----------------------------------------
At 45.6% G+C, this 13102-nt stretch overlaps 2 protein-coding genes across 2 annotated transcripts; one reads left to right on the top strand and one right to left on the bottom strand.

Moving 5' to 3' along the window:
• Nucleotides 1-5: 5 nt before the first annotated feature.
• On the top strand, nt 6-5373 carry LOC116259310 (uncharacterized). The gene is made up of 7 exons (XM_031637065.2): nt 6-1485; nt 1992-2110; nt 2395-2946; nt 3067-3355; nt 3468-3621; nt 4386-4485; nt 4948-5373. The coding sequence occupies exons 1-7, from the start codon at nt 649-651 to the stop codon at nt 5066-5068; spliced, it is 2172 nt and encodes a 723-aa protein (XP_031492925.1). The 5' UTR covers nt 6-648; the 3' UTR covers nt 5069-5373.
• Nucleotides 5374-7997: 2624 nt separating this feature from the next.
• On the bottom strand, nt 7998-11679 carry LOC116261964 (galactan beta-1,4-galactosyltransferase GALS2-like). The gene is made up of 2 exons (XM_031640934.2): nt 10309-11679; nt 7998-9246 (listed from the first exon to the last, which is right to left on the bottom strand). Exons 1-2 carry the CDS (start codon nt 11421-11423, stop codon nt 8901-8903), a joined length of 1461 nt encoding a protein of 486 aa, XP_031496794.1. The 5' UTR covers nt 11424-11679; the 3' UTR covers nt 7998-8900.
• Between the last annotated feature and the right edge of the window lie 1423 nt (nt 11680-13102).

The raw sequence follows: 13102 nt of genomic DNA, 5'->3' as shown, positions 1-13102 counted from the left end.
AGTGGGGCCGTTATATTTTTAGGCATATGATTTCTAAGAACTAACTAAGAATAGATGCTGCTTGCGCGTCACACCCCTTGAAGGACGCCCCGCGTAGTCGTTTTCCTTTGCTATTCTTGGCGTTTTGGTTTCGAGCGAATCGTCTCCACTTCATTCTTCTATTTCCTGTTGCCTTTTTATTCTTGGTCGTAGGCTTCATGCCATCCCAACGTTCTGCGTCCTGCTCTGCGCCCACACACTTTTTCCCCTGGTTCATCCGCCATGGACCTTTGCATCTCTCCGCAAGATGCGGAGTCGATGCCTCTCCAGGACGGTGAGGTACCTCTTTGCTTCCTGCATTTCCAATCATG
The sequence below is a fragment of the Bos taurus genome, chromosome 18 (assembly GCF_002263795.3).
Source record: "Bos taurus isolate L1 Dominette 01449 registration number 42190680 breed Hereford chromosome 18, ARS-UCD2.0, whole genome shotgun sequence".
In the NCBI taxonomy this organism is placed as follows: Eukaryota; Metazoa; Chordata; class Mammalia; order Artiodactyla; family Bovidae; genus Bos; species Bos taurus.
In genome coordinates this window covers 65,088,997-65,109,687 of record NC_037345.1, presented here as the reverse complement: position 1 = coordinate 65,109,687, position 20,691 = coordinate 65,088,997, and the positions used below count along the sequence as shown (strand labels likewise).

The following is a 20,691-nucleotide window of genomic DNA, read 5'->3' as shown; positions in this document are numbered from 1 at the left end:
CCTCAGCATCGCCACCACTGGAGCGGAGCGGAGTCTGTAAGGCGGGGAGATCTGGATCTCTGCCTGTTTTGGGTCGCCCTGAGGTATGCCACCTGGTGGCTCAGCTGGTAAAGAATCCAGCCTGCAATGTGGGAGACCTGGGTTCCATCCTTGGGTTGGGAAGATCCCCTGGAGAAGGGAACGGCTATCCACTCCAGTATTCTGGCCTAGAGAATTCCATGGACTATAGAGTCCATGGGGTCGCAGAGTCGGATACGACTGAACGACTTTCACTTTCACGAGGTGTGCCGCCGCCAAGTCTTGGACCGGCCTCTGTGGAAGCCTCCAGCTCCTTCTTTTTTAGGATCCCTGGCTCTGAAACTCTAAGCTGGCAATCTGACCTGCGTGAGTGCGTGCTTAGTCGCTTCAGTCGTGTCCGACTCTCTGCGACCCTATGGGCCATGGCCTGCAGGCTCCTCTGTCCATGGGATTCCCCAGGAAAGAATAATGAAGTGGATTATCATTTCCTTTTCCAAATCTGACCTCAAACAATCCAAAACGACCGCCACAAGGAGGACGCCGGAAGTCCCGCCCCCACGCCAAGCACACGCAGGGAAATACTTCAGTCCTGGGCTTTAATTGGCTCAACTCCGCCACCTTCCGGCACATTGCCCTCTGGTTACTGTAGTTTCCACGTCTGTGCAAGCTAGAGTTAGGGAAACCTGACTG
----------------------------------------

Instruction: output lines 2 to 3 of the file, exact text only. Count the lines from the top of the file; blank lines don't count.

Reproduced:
Moving 5' to 3' along the window:
• Nucleotides 1-5: 5 nt before the first annotated feature.